American Journal of Cardiovascular Disease Research
ISSN (Print): ISSN Pending ISSN (Online): ISSN Pending Website: http://www.sciepub.com/journal/ajcdr Editor-in-chief: Dario Galante
Open Access
Journal Browser
Go
American Journal of Cardiovascular Disease Research. 2022, 8(1), 37-48
DOI: 10.12691/ajcdr-8-1-4
Open AccessArticle

The Association between Sleep Duration and Coronary Artery Disease among American Adults in 2018

Jadthiel Oliva1, , Marina Shehata1, Asia Thomas1, Fred Rudensky1 and Prince Adu Amoako1

1Department of Research, American University of Antigua College of Medicine, Osbourn, Antigua & Barbuda

Pub. Date: August 16, 2022

Cite this paper:
Jadthiel Oliva, Marina Shehata, Asia Thomas, Fred Rudensky and Prince Adu Amoako. The Association between Sleep Duration and Coronary Artery Disease among American Adults in 2018. American Journal of Cardiovascular Disease Research. 2022; 8(1):37-48. doi: 10.12691/ajcdr-8-1-4

Abstract

Context: Coronary artery disease (CAD) is the most prevalent form of heart disease in the United States. CAD has many modifiable risk factors, such as poor diet, smoking, and lack of exercise. Much like the factors above, short sleep duration is commonly reported by American adults. Objective: This study examines the association between sleep duration and CAD in American adults in 2018. Methods: We used data from adults 18 or older who participated in the 2018 Behavioral Risk Factor Surveillance System (BRFSS) cross-sectional study. The independent variable was sleep duration in hours (rounded up), and the categories were (≤5 hours, 6 hours, 7-8 hours, and ≥9 hours). The dependent variable was ever having MI, angina, or CAD as diagnosed by a healthcare professional. The frequency of CAD is presented as weighted sampling proportions. Uni- and multivariable logistic regression analysis were used to calculate unadjusted and adjusted odds ratio (OR) for CAD comparing selected characteristics and their corresponding 95% confidence interval (CI). STATA 16.1 was the statistical software we used. Results: Our sample included 421,983 participants. The reference value for sleep duration was between 7-8 hours. A higher percentage of participants who slept ≤5 hours (6.8% weighted) or ≥9 hours (7.5% weighted) experienced CAD as compared to those who slept 6 hours (4.1% weighted) or 7-8 hours (3.9% weighted). Logistic regression analysis indicates that individuals who slept ≤5 hours showed an increased odds of experiencing CAD based on OR 1.41 (95% CI 1.27-1.57) after adjusting for potential confounding variables. Furthermore, individuals who reported sleeping ≥9 hours also displayed increased odds of CAD (OR 1.21; 95% CI 1.03-1.42) after adjustment. The p-values for these categories were <0.001. Conclusion: Our study found that adults who slept 5 hours or less and those who slept 9 hours or more had an increased chance of experiencing coronary artery disease. This remained the case after adjusting for confounding variables such as age, sex, lifestyle, and comorbidities. These findings warrant further research regarding the association between sleep duration and coronary artery disease.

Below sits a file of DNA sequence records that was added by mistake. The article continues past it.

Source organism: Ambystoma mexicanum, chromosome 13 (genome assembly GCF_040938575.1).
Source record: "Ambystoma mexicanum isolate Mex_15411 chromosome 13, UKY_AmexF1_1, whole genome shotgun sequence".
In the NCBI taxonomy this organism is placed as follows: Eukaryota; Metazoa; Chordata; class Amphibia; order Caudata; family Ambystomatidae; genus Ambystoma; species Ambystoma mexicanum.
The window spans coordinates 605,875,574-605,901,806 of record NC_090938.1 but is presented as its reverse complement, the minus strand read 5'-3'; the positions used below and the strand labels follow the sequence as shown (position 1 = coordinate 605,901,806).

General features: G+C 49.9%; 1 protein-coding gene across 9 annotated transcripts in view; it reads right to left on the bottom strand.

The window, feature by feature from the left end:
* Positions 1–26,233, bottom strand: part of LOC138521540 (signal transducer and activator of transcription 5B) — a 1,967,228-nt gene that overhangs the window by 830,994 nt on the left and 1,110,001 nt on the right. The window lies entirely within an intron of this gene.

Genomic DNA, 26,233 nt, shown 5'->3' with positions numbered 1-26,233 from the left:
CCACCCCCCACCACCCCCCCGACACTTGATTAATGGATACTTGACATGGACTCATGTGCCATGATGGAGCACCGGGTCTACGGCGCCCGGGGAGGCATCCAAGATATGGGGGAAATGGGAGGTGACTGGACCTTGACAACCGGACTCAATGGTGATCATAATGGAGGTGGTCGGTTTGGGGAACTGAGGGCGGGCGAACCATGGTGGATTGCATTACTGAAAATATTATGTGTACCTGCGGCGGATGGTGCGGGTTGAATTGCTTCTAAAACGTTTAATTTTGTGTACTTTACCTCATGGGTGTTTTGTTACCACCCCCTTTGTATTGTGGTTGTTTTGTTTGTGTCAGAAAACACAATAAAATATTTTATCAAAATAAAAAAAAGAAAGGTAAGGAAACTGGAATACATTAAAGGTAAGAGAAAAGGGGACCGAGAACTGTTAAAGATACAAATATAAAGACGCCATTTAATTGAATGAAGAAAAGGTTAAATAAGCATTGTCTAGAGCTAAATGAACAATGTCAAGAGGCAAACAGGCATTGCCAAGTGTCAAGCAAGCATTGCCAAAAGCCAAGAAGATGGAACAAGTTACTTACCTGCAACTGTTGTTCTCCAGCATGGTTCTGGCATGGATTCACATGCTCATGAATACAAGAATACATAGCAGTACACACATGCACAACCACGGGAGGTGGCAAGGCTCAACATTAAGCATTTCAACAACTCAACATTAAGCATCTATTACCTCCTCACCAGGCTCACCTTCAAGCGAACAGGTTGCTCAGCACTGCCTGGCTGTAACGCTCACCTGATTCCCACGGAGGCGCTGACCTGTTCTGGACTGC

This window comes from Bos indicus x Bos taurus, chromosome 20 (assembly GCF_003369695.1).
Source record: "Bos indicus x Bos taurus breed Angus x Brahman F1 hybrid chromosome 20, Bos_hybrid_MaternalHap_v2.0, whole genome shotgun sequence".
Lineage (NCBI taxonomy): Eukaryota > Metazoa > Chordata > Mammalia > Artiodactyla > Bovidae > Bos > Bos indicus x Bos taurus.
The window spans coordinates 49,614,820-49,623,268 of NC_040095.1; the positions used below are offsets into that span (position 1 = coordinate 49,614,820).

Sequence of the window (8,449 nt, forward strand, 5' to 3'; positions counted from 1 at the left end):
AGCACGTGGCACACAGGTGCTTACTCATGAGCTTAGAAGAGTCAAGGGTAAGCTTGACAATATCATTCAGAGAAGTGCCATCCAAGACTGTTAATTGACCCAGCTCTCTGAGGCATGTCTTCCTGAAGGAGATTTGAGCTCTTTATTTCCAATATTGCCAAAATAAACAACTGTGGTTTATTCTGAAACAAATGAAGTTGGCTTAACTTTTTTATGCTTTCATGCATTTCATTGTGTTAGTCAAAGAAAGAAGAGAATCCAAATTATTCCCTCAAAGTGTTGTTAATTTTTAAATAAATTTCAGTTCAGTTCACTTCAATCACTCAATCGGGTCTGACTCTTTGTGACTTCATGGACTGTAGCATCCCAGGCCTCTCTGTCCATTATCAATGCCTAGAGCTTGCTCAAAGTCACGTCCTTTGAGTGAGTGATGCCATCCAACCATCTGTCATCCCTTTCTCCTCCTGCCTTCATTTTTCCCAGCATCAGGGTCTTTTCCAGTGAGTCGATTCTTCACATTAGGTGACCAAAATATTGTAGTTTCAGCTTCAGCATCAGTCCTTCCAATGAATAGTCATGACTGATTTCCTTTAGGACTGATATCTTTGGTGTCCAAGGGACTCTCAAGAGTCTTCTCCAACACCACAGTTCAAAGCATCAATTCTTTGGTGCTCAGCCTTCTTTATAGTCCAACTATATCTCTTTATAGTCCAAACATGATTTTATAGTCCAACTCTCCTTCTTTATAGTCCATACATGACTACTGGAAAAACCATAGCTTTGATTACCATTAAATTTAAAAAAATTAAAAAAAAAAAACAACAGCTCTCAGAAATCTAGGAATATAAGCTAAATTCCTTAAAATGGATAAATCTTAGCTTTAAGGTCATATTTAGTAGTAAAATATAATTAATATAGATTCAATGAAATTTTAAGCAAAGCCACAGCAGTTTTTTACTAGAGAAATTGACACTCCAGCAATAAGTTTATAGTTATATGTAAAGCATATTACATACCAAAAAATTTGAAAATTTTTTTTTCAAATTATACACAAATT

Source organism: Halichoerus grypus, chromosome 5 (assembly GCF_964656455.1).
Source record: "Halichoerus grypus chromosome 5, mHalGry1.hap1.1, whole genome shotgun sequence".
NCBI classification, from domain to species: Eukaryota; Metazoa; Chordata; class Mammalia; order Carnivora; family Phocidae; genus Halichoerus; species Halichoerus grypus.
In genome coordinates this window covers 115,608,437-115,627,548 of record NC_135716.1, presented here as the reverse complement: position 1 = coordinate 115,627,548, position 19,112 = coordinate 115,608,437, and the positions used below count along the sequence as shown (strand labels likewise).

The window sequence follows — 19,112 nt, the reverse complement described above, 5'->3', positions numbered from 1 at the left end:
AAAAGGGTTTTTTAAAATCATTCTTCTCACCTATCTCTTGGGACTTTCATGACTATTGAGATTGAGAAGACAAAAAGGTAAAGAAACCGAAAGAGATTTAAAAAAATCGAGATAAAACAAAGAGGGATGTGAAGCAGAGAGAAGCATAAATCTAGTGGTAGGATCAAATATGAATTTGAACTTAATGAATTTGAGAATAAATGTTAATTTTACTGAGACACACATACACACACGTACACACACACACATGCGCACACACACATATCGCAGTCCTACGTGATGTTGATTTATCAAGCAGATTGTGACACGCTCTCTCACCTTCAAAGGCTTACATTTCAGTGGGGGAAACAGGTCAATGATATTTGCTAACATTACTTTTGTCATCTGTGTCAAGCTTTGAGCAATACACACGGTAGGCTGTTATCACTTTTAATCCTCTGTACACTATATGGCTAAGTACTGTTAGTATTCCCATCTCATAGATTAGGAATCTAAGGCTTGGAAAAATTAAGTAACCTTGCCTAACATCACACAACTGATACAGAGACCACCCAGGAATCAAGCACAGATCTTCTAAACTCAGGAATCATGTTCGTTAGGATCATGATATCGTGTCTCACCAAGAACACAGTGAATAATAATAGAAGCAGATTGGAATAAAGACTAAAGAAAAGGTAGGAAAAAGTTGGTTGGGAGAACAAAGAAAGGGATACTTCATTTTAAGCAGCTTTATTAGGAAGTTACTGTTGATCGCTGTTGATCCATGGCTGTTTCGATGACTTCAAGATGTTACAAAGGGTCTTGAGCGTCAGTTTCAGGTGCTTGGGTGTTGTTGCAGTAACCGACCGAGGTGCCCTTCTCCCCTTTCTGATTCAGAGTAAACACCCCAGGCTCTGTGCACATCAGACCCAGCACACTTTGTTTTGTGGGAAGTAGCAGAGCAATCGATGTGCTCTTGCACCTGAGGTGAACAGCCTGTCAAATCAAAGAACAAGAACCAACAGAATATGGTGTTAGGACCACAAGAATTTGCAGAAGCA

Keywords:
acute myocardial infarction sleep duration chronic sleep deprivation

Creative CommonsThis work is licensed under a Creative Commons Attribution 4.0 International License. To view a copy of this license, visit http://creativecommons.org/licenses/by/4.0/

References:

[1]  Daghlas I, Dashti HS, Lane J, Aragam KG, Rutter MK, Saxena R, Vetter C. Sleep Duration and Myocardial Infarction. J Am Coll Cardiol. 2019 Sep 10; 74(10): 1304-1314.
 
[2]  Chandola T, Ferrie JE, Perski A, Akbaraly T, Marmot MG. The effect of short sleep duration on coronary heart disease risk is mostificant among those with sleep disturbance: a prospective study from the Whitehall II cohort. Sleep. 2010 Jun; 33(6): 739-44.
 
[3]  Sabanayagam C, Shankar A. Sleep duration and cardiovascular disease: results from the National Health Interview Survey. Sleep. 2010 Aug; 33(8): 1037-42.
 
[4]  Nagai M, Hoshide S, Kario K. Sleep duration as a risk factor for cardiovascular disease- a review of the recent literature. Curr Cardiol Rev. 2010; 6(1): 54-61.
 
[5]  Buell P, Breslow L. Mortality from coronary heart disease in California men who work long hours. J Chronic Dis. 1960 Jun; 11: 615-26.
 
[6]  Laugsand, L., Vatten, L., Platou, C. and Janszky, I., 2011. Insomnia and the Risk of Acute Myocardial Infarction. Circulation, 124(19), pp.2073-2081.
 
[7]  Watson NF, Badr MS, Belenky G, Bliwise DL, Buxton OM, Buysse D, Dinges DF, Gangwisch J, Grandner MA, Kushida C, Malhotra RK, Martin JL, Patel SR, Quan SF, Tasali E. Recommended amount of sleep for a healthy adult: a joint consensus statement of the American Academy of Sleep Medicine and Sleep Research Society. J Clin Sleep Med 2015; 11(6): 591-592.
 
[8]  Pierannunzi C, Hu SS, Balluz L. A systematic review of publications assessing reliability and validity of the Behavioral Risk Factor Surveillance System (BRFSS), 2004-2011. BMC Med Res Methodol. 2013 Mar 24; 13: 49.
 
[9]  Centers for Disease Control and Prevention. Behavioral Risk Factor Surveillance System. http://www.cdc.gov/brfss.
 
[10]  Hirshkowitz M, Whiton K, Albert SM, Alessi C, Bruni O, DonCarlos L, Hazen N, Herman J, Katz ES, Kheirandish-Gozal L, Neubauer DN, O'Donnell AE, Ohayon M, Peever J, Rawding R, Sachdeva RC, Setters B, Vitiello MV, Ware JC, Adams Hillard PJ. National Sleep Foundation's sleep time duration recommendations: methodology and results summary.